February 5, 2020
February 18, 2020
So, here you are at the start of your new career: project management. In this guide, Fred Wilson will be explaining what is project management, project management lifecycle and what the most effective techniques are.
Here is the deal:
Project management can potentially be the most attractive and rewarding career choices you will make.
You’ll be leading people from different functions and departments, getting things done in a timely manner.
In this guide on what is project management, you’ll learn about the project management lifecycle. It comprises of:
Projects come in different shapes and sizes. No two projects are a complete twin of each other.
Can they be similar? Yes, but conditions will dictate how the projects will be managed.
A project is a temporary attempt to create a new product, service or a result.
Projects do not last forever.
Unlike the operations within an organization, projects have a start date and an end date attached to it.
To achieve the vision and goals of a project; project managers are appointed to manage the resources and teams to meet the end goal.
The project manager must have a clear vision of what they want to achieve out of the project.
The project manager must inherit the vision from the organization’s senior hierarchy and project sponsor.
To plan well for the project work, the project manager will have to begin with the end in mind.
Like a good soccer manager, the project manager needs to identify the resources they will need during the project and see the end results of the effort before the project begins.
A project is like a story. It has a beginning, a middle and a productive end.
All projects move through 5 process groups to get from the start to finish.
Within each process group, there is a set of activities that will support the project move smoothly in the right direction.
The flow of the project through this set of activities is known as the project management life cycle.
This is the beginning – where all the fun is.
In this stage of the lifecycle, the initial objectives of the project are listed, and the project sponsor appoints a project manager.
The key output of this stage of the lifecycle is the project charter.
The project charter allocates the time, human resource and financial expenditures which will be made part of the project management Lifecycle.
This is mostly done under the supervision of a project sponsor; someone who is high enough in the hierarchy to have control over the factors relevant to the project.
There can be several reasons why an organization opts to launch projects but, in most cases, it is for cutting costs and expenditure or increasing the revenue of the organization.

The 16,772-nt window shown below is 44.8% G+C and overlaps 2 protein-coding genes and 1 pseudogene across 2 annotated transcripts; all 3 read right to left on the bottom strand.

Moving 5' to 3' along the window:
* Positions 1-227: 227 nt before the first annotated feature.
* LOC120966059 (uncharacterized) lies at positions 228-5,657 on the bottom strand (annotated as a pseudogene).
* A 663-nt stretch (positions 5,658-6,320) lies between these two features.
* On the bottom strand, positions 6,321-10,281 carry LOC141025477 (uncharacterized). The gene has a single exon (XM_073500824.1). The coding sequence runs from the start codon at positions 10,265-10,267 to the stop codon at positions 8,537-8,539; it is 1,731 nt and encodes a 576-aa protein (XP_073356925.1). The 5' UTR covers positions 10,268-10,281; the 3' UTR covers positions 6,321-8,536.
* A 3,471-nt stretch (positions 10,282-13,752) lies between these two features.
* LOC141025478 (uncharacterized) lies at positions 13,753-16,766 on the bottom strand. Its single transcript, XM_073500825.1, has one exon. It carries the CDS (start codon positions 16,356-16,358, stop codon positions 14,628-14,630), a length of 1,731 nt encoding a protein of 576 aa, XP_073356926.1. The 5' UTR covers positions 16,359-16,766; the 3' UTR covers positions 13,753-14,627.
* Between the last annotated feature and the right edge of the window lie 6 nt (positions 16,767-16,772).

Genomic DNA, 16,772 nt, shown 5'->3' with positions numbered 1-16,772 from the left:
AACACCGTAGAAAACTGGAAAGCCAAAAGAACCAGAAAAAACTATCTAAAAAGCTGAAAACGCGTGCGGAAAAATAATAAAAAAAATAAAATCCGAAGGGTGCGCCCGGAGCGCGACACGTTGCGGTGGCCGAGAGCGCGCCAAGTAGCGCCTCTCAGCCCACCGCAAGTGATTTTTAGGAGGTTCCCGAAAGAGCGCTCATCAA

But here’s the kicker:
Sometimes new regulatory rules pop up and the organization can do little except comply with those regulations.
Understanding why a specific project is launched can go a long way for you to understand what is your role as a project manager.
Business Analysis (BA) is the study of the project requirements, feasibility, cost as well as the likelihood of managing and achieving the project goals.
What’s the bottom line?
This usually is led by a business analyst and is done before project work begins.
The project charter is the main document that authorizes the project and the project manager.
It entails as a consequence that the project is authorized to exist within the periphery of the organization’s domain.
It formally allows the project manager to lead and manage all sorts of resources to achieve the project goals.
Those people who can affect your project or are affected by your project are known as project stakeholders.
When you start off with a project, you’ll want to identify all relevant stakeholders – the project would be redundant if the project stakeholders don’t identify all relevant individuals within the organization.
Identification of stakeholders also is about documenting all relevant perceived threats which the stakeholders might sense.
For planning, the Project Manager must know what the project will establish.
There needs to be an AS-IS state (current state) and the desired Future State which the project manager and the project stakeholders need to agree upon.
A fantasy goal won’t work in project management.
The project manager needs to list down the exact requirements.
If you don’t have the end goal in mind how will you ever achieve the target?